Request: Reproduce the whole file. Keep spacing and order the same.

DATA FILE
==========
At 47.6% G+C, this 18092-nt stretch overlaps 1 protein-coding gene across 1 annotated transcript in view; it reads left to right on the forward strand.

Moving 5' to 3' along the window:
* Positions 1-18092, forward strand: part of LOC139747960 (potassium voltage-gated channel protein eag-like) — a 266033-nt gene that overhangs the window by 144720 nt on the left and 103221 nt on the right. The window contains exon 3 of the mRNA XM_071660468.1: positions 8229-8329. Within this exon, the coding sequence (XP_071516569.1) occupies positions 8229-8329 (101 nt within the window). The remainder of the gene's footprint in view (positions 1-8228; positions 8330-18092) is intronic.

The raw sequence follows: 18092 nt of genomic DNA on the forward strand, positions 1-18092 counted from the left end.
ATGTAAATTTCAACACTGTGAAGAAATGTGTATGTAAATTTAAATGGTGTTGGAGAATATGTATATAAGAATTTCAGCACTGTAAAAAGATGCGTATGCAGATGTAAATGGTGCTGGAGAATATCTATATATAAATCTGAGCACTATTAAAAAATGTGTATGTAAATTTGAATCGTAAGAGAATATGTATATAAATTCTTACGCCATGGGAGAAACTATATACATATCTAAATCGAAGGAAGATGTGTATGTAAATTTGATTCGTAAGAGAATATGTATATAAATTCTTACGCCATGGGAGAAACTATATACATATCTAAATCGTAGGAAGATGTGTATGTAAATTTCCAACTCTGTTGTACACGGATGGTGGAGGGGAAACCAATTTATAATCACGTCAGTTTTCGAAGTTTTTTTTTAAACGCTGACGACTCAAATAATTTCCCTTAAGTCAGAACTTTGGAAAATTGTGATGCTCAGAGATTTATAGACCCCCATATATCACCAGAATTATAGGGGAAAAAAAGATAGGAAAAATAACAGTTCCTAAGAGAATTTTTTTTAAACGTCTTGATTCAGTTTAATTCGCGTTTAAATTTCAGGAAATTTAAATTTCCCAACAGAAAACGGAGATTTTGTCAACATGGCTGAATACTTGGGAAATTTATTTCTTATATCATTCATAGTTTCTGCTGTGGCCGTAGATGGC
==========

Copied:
At 47.6% G+C, this 18092-nt stretch overlaps 1 protein-coding gene across 1 annotated transcript in view; it reads left to right on the forward strand.

Moving 5' to 3' along the window:
* Positions 1-18092, forward strand: part of LOC139747960 (potassium voltage-gated channel protein eag-like) — a 266033-nt gene that overhangs the window by 144720 nt on the left and 103221 nt on the right. The window contains exon 3 of the mRNA XM_071660468.1: positions 8229-8329. Within this exon, the coding sequence (XP_071516569.1) occupies positions 8229-8329 (101 nt within the window). The remainder of the gene's footprint in view (positions 1-8228; positions 8330-18092) is intronic.

The raw sequence follows: 18092 nt of genomic DNA on the forward strand, positions 1-18092 counted from the left end.
ATGTAAATTTCAACACTGTGAAGAAATGTGTATGTAAATTTAAATGGTGTTGGAGAATATGTATATAAGAATTTCAGCACTGTAAAAAGATGCGTATGCAGATGTAAATGGTGCTGGAGAATATCTATATATAAATCTGAGCACTATTAAAAAATGTGTATGTAAATTTGAATCGTAAGAGAATATGTATATAAATTCTTACGCCATGGGAGAAACTATATACATATCTAAATCGAAGGAAGATGTGTATGTAAATTTGATTCGTAAGAGAATATGTATATAAATTCTTACGCCATGGGAGAAACTATATACATATCTAAATCGTAGGAAGATGTGTATGTAAATTTCCAACTCTGTTGTACACGGATGGTGGAGGGGAAACCAATTTATAATCACGTCAGTTTTCGAAGTTTTTTTTTAAACGCTGACGACTCAAATAATTTCCCTTAAGTCAGAACTTTGGAAAATTGTGATGCTCAGAGATTTATAGACCCCCATATATCACCAGAATTATAGGGGAAAAAAAGATAGGAAAAATAACAGTTCCTAAGAGAATTTTTTTTAAACGTCTTGATTCAGTTTAATTCGCGTTTAAATTTCAGGAAATTTAAATTTCCCAACAGAAAACGGAGATTTTGTCAACATGGCTGAATACTTGGGAAATTTATTTCTTATATCATTCATAGTTTCTGCTGTGGCCGTAGATGGC